Cell surface adhesins mediate the first interactions of fungi with mammalian hosts, so adhesin-mediated binding is a prelude to differentiation, colonization, biofilm formation and pathogenic invasion. These events in turn lead to complications of morbidity and mortality, especially common in immunocompromised and chronic disease patients. The C. albicans Als adhesins are implicated in pathogenesis and biofilm formation. They bind to mammalian tissues, cause fungal cell aggregation, and also co-aggregate with other microbial pathogens to mediate polymicrobial infections. Als adhesins are also important in formation of persistent and drug-resistant biofilms in tissues and on indwelling devices. Our long-term goal is to understand the roles for cell adhesion proteins in fungal life cycles and pathogenesis. The central hypothesis of this proposal is that amyloid-forming sequences are a feature of biofilm-forming adhesins, and these sequences potentiate adhesion, fungal aggregation and host invasion. This hypothesis is based on our findings that Als5p causes adherence with amyloid-like features, that the purified Als5p can form authentic amyloids, and that bioinformatic analyses reveal amyloid-forming sequences in many biofilm-associated microbial adhesins.
Three specific aims will test the amyloid/ biofilm hypothesis: (1) To determine the role of specific sequences in amyloid formation and microbial adherence, we will test the working hypothesis that the amyloid-forming sequences are essential for Als-mediated cellular aggregation. (2) We will test the hypothesis that these amyloid-forming sequences in Als proteins are essential for Als-initiated biofilm formation. (3) In Als proteins, glycosylated tandem repeats follow the amyloid-forming sequences, and these repeats greatly increase adhesion activity. We will therefore test the hypothesis that the peptide sequences and glycosylation patterns in the Als repeats modulate amyloid formation to promote cellular aggregation and biofilm formation. The proposed work is innovative in its conjunction of two important concepts: amyloid-like protein interactions and adherence of pathogens leading to biofilm formation. We are also the first group to work on structure and function of Thr-rich repeat sequences in pathogenic and other fungal adhesins. Completion of these aims will lead to better defined models for the initial events in biofilm formation, and will discover whether amyloid-forming sequences are essential for biofilm adherence in fungi. If the hypothesis is supported, the results will establish connections between searches for anti-biofilm and anti-amyloid therapeutic agents.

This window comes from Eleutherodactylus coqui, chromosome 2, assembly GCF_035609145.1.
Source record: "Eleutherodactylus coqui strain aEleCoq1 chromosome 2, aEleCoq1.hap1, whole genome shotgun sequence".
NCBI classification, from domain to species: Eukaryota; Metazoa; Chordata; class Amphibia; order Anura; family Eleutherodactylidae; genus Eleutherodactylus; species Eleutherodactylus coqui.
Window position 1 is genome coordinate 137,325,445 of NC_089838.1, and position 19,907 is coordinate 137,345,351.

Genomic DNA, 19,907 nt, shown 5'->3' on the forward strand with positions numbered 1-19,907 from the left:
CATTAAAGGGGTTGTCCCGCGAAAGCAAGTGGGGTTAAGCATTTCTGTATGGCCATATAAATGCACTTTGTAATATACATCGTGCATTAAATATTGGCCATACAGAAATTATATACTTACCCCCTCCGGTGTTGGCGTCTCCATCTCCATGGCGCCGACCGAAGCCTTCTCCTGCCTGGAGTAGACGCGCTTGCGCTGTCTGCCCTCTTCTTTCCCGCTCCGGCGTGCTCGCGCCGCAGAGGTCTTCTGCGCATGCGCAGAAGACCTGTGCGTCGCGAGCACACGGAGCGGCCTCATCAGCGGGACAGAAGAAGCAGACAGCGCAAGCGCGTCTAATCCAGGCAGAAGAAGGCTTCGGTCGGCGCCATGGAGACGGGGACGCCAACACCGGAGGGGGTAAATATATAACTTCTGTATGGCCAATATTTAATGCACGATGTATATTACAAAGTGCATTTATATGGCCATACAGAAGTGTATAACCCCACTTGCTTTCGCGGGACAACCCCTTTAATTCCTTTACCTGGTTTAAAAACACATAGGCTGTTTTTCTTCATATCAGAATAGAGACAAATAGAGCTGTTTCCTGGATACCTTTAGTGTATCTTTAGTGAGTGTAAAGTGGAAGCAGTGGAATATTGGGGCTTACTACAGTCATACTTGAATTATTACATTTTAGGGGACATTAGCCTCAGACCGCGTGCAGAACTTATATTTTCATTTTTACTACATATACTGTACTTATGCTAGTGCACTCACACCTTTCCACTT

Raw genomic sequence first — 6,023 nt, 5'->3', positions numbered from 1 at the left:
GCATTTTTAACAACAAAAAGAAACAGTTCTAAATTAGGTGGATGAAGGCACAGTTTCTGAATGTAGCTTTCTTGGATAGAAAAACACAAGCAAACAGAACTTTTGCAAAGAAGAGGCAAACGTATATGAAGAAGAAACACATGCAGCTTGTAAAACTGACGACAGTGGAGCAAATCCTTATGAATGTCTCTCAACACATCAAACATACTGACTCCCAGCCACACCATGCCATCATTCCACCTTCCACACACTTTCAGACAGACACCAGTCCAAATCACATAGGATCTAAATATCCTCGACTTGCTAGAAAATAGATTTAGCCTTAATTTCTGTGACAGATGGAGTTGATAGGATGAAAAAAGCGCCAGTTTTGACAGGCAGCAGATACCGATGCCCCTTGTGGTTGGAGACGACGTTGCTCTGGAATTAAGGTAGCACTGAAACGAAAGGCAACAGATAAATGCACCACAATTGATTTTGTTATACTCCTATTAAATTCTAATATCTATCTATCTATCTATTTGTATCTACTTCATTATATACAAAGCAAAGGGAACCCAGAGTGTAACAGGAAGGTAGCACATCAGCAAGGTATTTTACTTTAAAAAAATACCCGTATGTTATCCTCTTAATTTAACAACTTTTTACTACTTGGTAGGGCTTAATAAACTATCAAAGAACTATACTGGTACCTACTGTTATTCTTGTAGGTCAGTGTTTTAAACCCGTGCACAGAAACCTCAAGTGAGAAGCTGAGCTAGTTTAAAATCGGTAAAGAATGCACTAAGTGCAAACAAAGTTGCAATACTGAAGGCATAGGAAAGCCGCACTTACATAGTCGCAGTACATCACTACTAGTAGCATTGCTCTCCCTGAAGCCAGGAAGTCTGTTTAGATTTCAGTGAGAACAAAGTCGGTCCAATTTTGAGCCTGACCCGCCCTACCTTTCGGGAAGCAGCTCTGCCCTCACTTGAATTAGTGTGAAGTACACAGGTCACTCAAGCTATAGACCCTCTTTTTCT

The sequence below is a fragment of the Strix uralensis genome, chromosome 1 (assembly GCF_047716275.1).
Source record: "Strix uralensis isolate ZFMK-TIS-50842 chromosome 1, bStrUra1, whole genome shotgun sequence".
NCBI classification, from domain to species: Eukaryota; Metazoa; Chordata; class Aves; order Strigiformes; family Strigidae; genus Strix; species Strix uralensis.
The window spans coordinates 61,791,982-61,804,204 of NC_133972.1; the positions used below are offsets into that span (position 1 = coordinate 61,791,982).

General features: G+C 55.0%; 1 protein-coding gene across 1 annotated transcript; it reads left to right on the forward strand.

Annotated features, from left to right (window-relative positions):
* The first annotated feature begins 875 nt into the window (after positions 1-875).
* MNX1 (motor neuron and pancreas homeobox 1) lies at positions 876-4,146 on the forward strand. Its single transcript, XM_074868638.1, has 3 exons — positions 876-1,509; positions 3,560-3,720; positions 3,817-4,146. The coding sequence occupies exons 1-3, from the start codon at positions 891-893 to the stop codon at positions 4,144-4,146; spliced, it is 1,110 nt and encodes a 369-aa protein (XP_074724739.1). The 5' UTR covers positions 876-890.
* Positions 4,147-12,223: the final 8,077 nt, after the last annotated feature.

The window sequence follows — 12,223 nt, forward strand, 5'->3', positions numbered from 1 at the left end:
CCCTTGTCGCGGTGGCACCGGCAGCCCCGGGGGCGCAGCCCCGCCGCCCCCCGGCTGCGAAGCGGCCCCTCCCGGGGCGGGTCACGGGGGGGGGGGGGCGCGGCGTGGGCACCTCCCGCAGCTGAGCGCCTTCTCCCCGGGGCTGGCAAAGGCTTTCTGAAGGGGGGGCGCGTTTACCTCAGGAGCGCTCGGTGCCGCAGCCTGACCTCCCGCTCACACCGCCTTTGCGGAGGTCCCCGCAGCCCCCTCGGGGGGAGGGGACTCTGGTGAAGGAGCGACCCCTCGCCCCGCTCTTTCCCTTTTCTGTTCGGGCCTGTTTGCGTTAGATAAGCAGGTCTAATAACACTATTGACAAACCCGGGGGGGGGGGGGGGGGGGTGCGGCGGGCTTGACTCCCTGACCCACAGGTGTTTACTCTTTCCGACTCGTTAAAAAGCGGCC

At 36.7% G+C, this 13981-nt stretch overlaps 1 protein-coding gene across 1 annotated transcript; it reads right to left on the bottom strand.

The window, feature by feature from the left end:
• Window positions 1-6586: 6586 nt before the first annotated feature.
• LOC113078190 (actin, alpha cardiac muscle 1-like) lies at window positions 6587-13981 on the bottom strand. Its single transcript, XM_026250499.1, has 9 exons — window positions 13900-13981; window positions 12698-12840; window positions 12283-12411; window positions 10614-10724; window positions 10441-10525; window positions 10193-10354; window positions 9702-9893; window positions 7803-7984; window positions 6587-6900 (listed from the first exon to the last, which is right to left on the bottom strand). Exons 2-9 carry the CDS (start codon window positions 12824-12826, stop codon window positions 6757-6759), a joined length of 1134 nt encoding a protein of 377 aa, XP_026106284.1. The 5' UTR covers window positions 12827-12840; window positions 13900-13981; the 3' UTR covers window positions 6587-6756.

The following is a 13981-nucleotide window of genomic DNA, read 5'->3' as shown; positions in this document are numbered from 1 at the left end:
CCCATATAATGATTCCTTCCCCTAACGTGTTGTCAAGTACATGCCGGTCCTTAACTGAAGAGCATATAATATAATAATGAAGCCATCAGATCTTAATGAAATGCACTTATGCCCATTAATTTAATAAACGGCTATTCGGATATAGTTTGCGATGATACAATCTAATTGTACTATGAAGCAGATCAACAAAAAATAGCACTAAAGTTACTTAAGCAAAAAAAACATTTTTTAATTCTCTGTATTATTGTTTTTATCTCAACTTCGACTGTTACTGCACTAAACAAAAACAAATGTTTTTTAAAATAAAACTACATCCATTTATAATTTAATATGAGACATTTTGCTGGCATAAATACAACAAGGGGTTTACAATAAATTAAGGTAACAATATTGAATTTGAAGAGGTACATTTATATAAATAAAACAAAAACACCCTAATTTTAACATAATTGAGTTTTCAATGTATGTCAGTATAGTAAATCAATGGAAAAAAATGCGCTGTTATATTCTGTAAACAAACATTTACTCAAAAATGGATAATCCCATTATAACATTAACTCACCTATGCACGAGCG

Agency
National Institute of Health (NIH)
Institute
National Institute of General Medical Sciences (NIGMS)
Type
Research Enhancement Award (SC1)
Project #
5SC1GM083756-03
Application #
7816985
Study Section
Special Emphasis Panel (ZGM1-MBRS-8 (MV))
Program Officer
Anderson, James J
Project Start
2008-06-20
Project End
2012-04-30
Budget Start
2010-05-01
Budget End
2011-04-30
Support Year
3
Fiscal Year
2010
Total Cost
$353,250
Indirect Cost
Name
Brooklyn College
Department
Biology
Type
Schools of Arts and Sciences
DUNS #
620127691
City
New York
State
NY
Country
United States
Zip Code
11210
Garcia-Sherman, Melissa C; Lysak, Nataliya; Filonenko, Alexandra et al. (2014) Peptide detection of fungal functional amyloids in infected tissue. PLoS One 9:e86067
Lipke, Peter N; Ramsook, Caleen; Garcia-Sherman, Melissa C et al. (2014) Between Amyloids and Aggregation Lies a Connection with Strength and Adhesion. New J Sci 2014:815102
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El-Kirat-Chatel, Sofiane; Beaussart, Audrey; Alsteens, David et al. (2013) Nanoscale analysis of caspofungin-induced cell surface remodelling in Candida albicans. Nanoscale 5:1105-15
Garcia, Mc; Lipke, Pn; Klotz, Sa (2013) Pathogenic microbial amyloids: Their function and the host response. OA Microbiol 1:
Bois, Michael; Singh, Sean; Samlalsingh, Alyssa et al. (2013) Does Candida albicans Als5p amyloid play a role in commensalism in Caenorhabditis elegans? Eukaryot Cell 12:703-11
Beaussart, Audrey; Alsteens, David; El-Kirat-Chatel, Sofiane et al. (2012) Single-molecule imaging and functional analysis of Als adhesins and mannans during Candida albicans morphogenesis. ACS Nano 6:10950-64
Heinisch, Jurgen J; Lipke, Peter N; Beaussart, Audrey et al. (2012) Atomic force microscopy - looking at mechanosensors on the cell surface. J Cell Sci 125:4189-95
Gilchrist, Kevin B; Garcia, Melissa C; Sobonya, Richard et al. (2012) New features of invasive candidiasis in humans: amyloid formation by fungi and deposition of serum amyloid P component by the host. J Infect Dis 206:1473-8
Lipke, Peter N; Garcia, Melissa C; Alsteens, David et al. (2012) Strengthening relationships: amyloids create adhesion nanodomains in yeasts. Trends Microbiol 20:59-65

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